The son of Irish immigrants, James Buchanan was born in a log cabin in Franklin County, Pennsylvania. His father was a merchant and his mother could read and write; their modest means were enough to send young James to Dickinson College. Like Franklin Pierce, he was disciplined due to his poor performance and unruly behavior. Unlike Pierce, Buchanan was actually kicked out of school, but he petitioned for a second chance and came out on top of his class. Upon his graduation, Buchanan studied law and passed the bar.
In 1814, as the British were plundering Washington, the people of Lancaster, Pennsylvania, held a public meeting in response to the British invasion. Buchanan, a lawyer for only two years, delivered a fiery, patriotic speech encouraging the people to defend themselves. When he was finished, he volunteered in a company that the meeting had organized. The newly minted soldiers rode out to meet the British at Baltimore, but the British had moved on by the time they got there.
Despite the lack of action, Buchanan’s speech had won him minor fame, and he was soon elected to the Pennsylvania legislature. He made more speeches, gaining a reputation for eloquence, including a speech demanding that soldiers’ property be supported while they were away fighting in the war. His timing, once again, was a little late, and the war had just ended. However, again Buchanan’s prominence was growing. The Lancaster lawyer’s career in politics soared. From the Pennsylvania House of Representatives he went to the US Congress. At first a Federalist, Buchanan became a Democrat after the former party collapsed. He supported Andrew Jackson in the general’s 1824 bid for the presidency; Jackson, who tended to reward his friends, appointed Buchanan to be the minister to Russia in 1832. Soon Buchanan was on his way to the presidency. Here are some business lessons we can learn from him.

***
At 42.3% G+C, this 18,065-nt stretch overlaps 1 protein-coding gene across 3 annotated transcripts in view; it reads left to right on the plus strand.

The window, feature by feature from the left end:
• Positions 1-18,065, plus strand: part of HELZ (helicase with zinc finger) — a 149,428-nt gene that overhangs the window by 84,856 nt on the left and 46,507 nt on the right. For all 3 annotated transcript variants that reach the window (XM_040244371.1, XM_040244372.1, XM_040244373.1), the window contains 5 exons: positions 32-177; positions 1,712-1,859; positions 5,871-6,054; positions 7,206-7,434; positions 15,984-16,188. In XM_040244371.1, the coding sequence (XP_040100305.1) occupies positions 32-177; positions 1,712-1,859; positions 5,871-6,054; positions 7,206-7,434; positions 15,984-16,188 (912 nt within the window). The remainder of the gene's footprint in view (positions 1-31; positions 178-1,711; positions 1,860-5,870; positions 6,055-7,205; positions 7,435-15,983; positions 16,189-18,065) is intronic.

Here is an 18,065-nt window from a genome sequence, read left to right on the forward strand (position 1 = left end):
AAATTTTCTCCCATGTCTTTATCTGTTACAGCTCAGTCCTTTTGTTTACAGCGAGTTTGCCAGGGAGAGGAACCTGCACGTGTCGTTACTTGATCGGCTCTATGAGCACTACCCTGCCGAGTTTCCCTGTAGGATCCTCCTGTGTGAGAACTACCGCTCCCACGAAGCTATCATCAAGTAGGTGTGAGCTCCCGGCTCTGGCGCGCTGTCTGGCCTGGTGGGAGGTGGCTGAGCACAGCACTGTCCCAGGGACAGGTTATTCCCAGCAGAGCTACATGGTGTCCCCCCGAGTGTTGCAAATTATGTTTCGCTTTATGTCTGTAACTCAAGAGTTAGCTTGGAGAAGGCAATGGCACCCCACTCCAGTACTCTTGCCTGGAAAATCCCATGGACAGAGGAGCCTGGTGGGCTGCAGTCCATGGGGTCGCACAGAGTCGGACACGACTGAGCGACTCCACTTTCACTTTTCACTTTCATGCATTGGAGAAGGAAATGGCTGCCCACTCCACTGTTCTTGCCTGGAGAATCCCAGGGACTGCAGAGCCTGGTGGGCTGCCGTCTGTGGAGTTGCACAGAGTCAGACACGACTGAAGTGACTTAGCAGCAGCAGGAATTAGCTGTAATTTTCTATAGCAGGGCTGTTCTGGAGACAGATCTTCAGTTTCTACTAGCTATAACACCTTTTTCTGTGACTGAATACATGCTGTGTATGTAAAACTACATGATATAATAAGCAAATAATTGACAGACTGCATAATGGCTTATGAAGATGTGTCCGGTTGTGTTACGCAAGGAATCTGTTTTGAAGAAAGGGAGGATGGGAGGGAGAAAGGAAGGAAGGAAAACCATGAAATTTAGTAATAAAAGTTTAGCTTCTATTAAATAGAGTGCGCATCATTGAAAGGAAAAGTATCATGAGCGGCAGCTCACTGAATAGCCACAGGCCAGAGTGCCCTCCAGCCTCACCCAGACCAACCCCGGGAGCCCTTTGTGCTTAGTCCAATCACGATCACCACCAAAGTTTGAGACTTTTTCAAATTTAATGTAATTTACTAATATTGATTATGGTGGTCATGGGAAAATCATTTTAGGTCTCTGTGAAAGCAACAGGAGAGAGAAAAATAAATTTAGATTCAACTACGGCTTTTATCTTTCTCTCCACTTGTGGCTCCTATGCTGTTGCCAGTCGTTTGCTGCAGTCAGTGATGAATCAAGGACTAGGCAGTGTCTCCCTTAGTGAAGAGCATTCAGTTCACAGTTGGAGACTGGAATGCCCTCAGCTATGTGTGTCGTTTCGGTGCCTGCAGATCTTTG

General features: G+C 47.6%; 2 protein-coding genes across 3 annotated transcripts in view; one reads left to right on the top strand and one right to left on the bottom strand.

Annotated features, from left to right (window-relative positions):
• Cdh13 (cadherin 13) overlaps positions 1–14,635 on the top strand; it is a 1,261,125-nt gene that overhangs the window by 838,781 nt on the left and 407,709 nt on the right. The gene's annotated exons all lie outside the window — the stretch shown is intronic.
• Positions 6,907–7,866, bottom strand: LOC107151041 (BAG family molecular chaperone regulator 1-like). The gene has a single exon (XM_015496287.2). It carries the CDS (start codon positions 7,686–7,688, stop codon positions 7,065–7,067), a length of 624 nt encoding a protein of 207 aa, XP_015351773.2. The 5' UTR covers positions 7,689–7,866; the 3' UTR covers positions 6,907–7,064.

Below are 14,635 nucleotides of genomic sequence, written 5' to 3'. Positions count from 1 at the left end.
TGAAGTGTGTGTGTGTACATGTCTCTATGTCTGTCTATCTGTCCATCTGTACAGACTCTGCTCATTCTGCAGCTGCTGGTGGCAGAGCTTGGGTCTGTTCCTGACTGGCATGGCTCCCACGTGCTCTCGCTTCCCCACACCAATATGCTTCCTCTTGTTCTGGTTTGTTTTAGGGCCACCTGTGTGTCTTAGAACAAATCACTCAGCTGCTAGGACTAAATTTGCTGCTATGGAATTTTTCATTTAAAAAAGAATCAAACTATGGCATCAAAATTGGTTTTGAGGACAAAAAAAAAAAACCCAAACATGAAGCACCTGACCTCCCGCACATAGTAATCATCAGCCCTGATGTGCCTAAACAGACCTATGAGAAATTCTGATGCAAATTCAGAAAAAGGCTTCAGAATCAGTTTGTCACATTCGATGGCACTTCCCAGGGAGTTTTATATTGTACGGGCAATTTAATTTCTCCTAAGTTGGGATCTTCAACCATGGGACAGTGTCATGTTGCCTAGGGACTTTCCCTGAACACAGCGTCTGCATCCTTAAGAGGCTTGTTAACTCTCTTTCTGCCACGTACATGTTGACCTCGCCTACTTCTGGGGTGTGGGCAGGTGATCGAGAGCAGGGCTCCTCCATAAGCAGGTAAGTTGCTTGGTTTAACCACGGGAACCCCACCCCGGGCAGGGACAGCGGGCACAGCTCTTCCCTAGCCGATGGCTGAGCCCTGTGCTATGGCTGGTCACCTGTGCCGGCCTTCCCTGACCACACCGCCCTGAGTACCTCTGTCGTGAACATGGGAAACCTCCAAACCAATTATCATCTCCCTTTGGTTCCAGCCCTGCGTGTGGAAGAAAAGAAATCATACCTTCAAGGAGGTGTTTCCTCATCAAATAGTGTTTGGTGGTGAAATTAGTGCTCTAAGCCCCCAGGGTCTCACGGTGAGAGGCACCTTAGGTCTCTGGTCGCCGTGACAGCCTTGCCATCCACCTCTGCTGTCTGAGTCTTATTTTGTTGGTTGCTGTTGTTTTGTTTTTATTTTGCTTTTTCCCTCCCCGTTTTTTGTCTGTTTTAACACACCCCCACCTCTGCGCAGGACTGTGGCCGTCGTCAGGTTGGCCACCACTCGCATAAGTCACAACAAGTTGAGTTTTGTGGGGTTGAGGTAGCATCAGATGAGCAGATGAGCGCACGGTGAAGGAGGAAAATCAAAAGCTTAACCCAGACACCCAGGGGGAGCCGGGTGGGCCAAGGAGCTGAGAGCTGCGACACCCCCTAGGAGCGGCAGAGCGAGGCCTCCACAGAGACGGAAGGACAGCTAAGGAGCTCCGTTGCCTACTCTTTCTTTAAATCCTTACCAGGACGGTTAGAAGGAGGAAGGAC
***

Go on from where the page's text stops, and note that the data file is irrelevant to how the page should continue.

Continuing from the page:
The hostilities at Fort Sumter, which led to the Civil War, could have been prevented or at least delayed had Buchanan had communicated properly with everyone involved. Instead, he failed to notify the Charleston commander of his plans, and the commander took matters into his own hands, which resulted in shots being fired. Without proper communication, businesses, like armies, can fall apart. Be sure that everyone in your organization knows what they should know, and implement streamlined communication methods to ensure efficiency.
2. Dream Big
Buchanan dreamed of a presidency like George Washington’s. Though in the end he came up short by the reckoning of historians, we should credit him for ambition. After all, how much can be accomplished when you set your sights on some easy goal? The most successful companies today exist because somebody tried to do something others thought was crazy.
3. Listen to Advice
As hard as it may be to accept this, you may not know best. Buchanan learned this lesson as the Civil War was looming, when he failed to heed the advice of General Winfield Scott, who told him to send troops to the South to protect Union interests there. We will never know how history may have been different had Buchanan heeded his general’s advice, but the fact remains that you should always at least consider the advice of those close to you.
4. Know When You’re Out of Your League
To his credit, James Buchanan recognized that with the Civil War breaking, he was out of his league. He didn’t run for a second term and handed over the presidency to Abraham Lincoln. It’s interesting to wonder how the Civil War may have played out had Buchanan run for and been elected to the presidency. Would the Confederate States of America still exist? We can only speculate. It is almost certain, however, that Lincoln proved better suited for the task of preserving the United States.
If you find a task that is too difficult for your abilities, you may face a choice: try it yourself or have the humility to allow for someone else to tackle the challenge. You may be an exceptionally talented individual, but you’re probably not the best at everything. Know when it’s time to take a backseat.
5. Make Amends
Rumors surrounding Buchanan led to the dissolution of his relationship with Anne Coleman. She died shortly after. Buchanan could have wallowed in self-despair and blamed others, but he reached out to Anne’s father to apologize for any part he may have played in Anne’s death.
In business, you may intentionally or inadvertently wrong someone. You should reach out as soon as possible so as to mend any broken personal or professional relationships.